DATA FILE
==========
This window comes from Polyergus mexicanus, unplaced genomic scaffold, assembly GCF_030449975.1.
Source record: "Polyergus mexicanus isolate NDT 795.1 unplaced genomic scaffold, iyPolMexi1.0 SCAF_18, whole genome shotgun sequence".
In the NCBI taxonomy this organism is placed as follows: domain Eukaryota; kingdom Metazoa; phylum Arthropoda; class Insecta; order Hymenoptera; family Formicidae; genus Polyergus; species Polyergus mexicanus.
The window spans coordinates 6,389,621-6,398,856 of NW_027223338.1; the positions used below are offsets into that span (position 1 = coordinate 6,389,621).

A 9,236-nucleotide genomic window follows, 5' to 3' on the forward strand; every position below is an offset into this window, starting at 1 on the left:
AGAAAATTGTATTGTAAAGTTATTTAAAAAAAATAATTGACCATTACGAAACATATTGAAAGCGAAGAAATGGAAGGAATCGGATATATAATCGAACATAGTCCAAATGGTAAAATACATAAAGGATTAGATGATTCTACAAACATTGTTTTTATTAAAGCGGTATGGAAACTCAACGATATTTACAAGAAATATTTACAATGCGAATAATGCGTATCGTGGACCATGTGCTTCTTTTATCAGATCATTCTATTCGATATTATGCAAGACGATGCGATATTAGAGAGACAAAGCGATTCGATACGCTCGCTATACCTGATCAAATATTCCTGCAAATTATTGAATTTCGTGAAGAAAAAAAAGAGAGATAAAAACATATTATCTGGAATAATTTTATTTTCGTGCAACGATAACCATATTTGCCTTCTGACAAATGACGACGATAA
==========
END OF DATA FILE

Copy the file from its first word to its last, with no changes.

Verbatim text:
This window comes from Polyergus mexicanus, unplaced genomic scaffold, assembly GCF_030449975.1.
Source record: "Polyergus mexicanus isolate NDT 795.1 unplaced genomic scaffold, iyPolMexi1.0 SCAF_18, whole genome shotgun sequence".
In the NCBI taxonomy this organism is placed as follows: domain Eukaryota; kingdom Metazoa; phylum Arthropoda; class Insecta; order Hymenoptera; family Formicidae; genus Polyergus; species Polyergus mexicanus.
The window spans coordinates 6,389,621-6,398,856 of NW_027223338.1; the positions used below are offsets into that span (position 1 = coordinate 6,389,621).

A 9,236-nucleotide genomic window follows, 5' to 3' on the forward strand; every position below is an offset into this window, starting at 1 on the left:
AGAAAATTGTATTGTAAAGTTATTTAAAAAAAATAATTGACCATTACGAAACATATTGAAAGCGAAGAAATGGAAGGAATCGGATATATAATCGAACATAGTCCAAATGGTAAAATACATAAAGGATTAGATGATTCTACAAACATTGTTTTTATTAAAGCGGTATGGAAACTCAACGATATTTACAAGAAATATTTACAATGCGAATAATGCGTATCGTGGACCATGTGCTTCTTTTATCAGATCATTCTATTCGATATTATGCAAGACGATGCGATATTAGAGAGACAAAGCGATTCGATACGCTCGCTATACCTGATCAAATATTCCTGCAAATTATTGAATTTCGTGAAGAAAAAAAAGAGAGATAAAAACATATTATCTGGAATAATTTTATTTTCGTGCAACGATAACCATATTTGCCTTCTGACAAATGACGACGATAA